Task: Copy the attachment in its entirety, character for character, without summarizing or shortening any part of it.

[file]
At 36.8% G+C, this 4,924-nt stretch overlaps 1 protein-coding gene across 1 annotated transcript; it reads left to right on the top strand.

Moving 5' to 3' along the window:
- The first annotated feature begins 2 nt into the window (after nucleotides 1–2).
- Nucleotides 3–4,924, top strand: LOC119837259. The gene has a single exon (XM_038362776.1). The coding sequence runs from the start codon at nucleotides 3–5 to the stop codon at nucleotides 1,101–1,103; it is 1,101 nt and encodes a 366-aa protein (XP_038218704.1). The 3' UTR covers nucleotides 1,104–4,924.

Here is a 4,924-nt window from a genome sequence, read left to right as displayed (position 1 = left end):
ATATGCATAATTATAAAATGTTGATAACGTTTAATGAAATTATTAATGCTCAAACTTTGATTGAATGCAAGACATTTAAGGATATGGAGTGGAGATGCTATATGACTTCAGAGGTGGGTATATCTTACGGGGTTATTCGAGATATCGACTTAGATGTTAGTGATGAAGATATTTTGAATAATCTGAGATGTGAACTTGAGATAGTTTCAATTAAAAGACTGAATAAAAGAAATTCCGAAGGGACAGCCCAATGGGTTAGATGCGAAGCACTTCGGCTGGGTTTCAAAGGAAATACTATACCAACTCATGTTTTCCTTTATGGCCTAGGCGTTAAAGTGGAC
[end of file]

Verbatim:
At 36.8% G+C, this 4,924-nt stretch overlaps 1 protein-coding gene across 1 annotated transcript; it reads left to right on the top strand.

Moving 5' to 3' along the window:
- The first annotated feature begins 2 nt into the window (after nucleotides 1–2).
- Nucleotides 3–4,924, top strand: LOC119837259. The gene has a single exon (XM_038362776.1). The coding sequence runs from the start codon at nucleotides 3–5 to the stop codon at nucleotides 1,101–1,103; it is 1,101 nt and encodes a 366-aa protein (XP_038218704.1). The 3' UTR covers nucleotides 1,104–4,924.

Here is a 4,924-nt window from a genome sequence, read left to right as displayed (position 1 = left end):
ATATGCATAATTATAAAATGTTGATAACGTTTAATGAAATTATTAATGCTCAAACTTTGATTGAATGCAAGACATTTAAGGATATGGAGTGGAGATGCTATATGACTTCAGAGGTGGGTATATCTTACGGGGTTATTCGAGATATCGACTTAGATGTTAGTGATGAAGATATTTTGAATAATCTGAGATGTGAACTTGAGATAGTTTCAATTAAAAGACTGAATAAAAGAAATTCCGAAGGGACAGCCCAATGGGTTAGATGCGAAGCACTTCGGCTGGGTTTCAAAGGAAATACTATACCAACTCATGTTTTCCTTTATGGCCTAGGCGTTAAAGTGGAC